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Forest Fire

(Richfield Reaper, 5 July 1923)

Forest Fire Is Sweeping Canyon Bare

Fire is Believed to Have Originated in Loose Cotton from Dense Growth of Cottonwood Trees on Bullion Creek

A disastrous forest fire occurred near Marysvale Monday which required all available hands from Marysvale, the Bully Boy mill and from the forest service office at Richfield to subdue after 36 hours of strenuous fire fighting.

The fire originated on Bullion creek about five miles from Marysvale. Bullion creek has developed a dense growth of cottonwood timber, and great quantities of cotton has been blown from the trees this year. This fluffy material has gathered in places to a depth of eight inches. It is believed that in some way a spark, possibly from the smokestack of the recently started Bully Boy mill, ignited this cotton which has the qualities of gasoline in igniting power, and from this the flames spread rapidly in the underbrush, into Cottonwoods and then into the valuable timber near the Bully Boy holdings.

An alarm was sent out. The men at the Bully Boy mill set to work with a line of hose and kept the fire back from the mill property, but in spite of their most strenuous efforts two company houses were destroyed.

Meantime a forest service man passing through Marysvale on his way south heard the alarm. He gathered all the available men around Marysvale, pressed them into service and hastened to the scene of the fire. A message was sent to the forest service office at Richfield and H.C. Folster gathered ten men and started for Marysvale.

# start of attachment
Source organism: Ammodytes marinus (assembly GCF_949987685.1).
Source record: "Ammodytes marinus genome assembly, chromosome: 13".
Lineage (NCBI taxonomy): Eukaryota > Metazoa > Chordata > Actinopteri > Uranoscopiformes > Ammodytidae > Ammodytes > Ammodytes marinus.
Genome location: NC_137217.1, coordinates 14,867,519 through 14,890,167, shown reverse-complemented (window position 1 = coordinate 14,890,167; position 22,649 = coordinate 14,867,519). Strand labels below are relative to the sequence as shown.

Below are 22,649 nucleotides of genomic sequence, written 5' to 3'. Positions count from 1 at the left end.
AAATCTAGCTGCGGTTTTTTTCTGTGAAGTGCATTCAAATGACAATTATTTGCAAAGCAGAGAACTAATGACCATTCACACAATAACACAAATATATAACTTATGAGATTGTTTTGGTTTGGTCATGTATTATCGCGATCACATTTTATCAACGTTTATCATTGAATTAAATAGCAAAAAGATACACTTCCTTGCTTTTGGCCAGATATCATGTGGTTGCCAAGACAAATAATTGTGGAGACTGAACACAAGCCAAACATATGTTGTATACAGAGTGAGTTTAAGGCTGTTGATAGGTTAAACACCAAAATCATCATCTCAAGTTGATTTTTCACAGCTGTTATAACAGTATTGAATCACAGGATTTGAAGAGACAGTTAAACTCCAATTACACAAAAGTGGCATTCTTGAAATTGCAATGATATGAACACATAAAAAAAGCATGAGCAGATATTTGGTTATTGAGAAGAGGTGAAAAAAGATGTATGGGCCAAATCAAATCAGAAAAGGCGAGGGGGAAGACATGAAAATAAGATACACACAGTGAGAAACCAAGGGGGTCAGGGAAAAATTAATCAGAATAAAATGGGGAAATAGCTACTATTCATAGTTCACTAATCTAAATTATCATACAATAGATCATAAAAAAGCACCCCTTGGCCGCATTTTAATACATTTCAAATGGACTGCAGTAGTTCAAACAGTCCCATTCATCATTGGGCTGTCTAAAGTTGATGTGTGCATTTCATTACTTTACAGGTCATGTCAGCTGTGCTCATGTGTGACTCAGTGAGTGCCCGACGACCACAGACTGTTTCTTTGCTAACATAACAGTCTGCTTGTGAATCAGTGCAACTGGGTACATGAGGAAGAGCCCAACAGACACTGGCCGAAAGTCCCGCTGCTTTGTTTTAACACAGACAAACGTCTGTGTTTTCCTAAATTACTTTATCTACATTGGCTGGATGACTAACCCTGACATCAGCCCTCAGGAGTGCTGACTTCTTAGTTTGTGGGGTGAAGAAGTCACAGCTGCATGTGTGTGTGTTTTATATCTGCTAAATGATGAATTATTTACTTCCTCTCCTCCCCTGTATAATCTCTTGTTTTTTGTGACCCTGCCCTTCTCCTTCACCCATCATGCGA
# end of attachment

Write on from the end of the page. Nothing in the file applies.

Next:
Valiant work was accomplished, in spite of the big start the fire had. The fire fighting forces were so disposed that the fire was kept within a comparatively small area. All night long the battle raged and the fire fighters eventually triumphed. At ten o'clock Tuesday morning the first was under control, but an area of several miles had been devastated over the hillsides.

But for prompt and efficient work of the forest service and Bully Boy employees, thousands of acres of valuable timber land would have been devastated, and mine and mill property destroyed.

Copyright 2006 by Ardis E. Parshall

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